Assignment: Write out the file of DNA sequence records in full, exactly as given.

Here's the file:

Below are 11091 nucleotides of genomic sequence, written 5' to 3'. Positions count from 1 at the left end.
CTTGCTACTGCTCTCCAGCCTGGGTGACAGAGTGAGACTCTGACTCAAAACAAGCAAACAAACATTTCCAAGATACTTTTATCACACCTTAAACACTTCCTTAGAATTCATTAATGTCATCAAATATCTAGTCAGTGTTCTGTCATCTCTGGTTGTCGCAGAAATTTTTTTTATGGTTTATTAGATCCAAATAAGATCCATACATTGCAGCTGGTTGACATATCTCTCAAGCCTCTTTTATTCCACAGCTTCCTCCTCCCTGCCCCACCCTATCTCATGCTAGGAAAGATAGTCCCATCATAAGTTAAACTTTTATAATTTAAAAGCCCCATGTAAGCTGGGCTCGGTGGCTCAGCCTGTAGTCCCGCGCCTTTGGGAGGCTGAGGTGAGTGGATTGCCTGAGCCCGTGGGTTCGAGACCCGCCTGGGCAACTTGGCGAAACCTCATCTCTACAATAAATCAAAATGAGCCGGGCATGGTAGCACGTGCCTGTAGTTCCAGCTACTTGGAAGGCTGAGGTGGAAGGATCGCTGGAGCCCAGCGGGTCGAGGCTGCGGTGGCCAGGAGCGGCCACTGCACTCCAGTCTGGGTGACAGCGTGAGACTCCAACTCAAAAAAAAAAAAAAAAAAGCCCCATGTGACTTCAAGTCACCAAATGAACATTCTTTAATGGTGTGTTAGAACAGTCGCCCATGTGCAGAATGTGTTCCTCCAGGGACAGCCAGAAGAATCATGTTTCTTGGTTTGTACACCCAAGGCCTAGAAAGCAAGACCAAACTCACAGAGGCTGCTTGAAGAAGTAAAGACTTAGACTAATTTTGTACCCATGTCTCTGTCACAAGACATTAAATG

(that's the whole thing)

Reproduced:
Below are 11091 nucleotides of genomic sequence, written 5' to 3'. Positions count from 1 at the left end.
CTTGCTACTGCTCTCCAGCCTGGGTGACAGAGTGAGACTCTGACTCAAAACAAGCAAACAAACATTTCCAAGATACTTTTATCACACCTTAAACACTTCCTTAGAATTCATTAATGTCATCAAATATCTAGTCAGTGTTCTGTCATCTCTGGTTGTCGCAGAAATTTTTTTTATGGTTTATTAGATCCAAATAAGATCCATACATTGCAGCTGGTTGACATATCTCTCAAGCCTCTTTTATTCCACAGCTTCCTCCTCCCTGCCCCACCCTATCTCATGCTAGGAAAGATAGTCCCATCATAAGTTAAACTTTTATAATTTAAAAGCCCCATGTAAGCTGGGCTCGGTGGCTCAGCCTGTAGTCCCGCGCCTTTGGGAGGCTGAGGTGAGTGGATTGCCTGAGCCCGTGGGTTCGAGACCCGCCTGGGCAACTTGGCGAAACCTCATCTCTACAATAAATCAAAATGAGCCGGGCATGGTAGCACGTGCCTGTAGTTCCAGCTACTTGGAAGGCTGAGGTGGAAGGATCGCTGGAGCCCAGCGGGTCGAGGCTGCGGTGGCCAGGAGCGGCCACTGCACTCCAGTCTGGGTGACAGCGTGAGACTCCAACTCAAAAAAAAAAAAAAAAAAGCCCCATGTGACTTCAAGTCACCAAATGAACATTCTTTAATGGTGTGTTAGAACAGTCGCCCATGTGCAGAATGTGTTCCTCCAGGGACAGCCAGAAGAATCATGTTTCTTGGTTTGTACACCCAAGGCCTAGAAAGCAAGACCAAACTCACAGAGGCTGCTTGAAGAAGTAAAGACTTAGACTAATTTTGTACCCATGTCTCTGTCACAAGACATTAAATG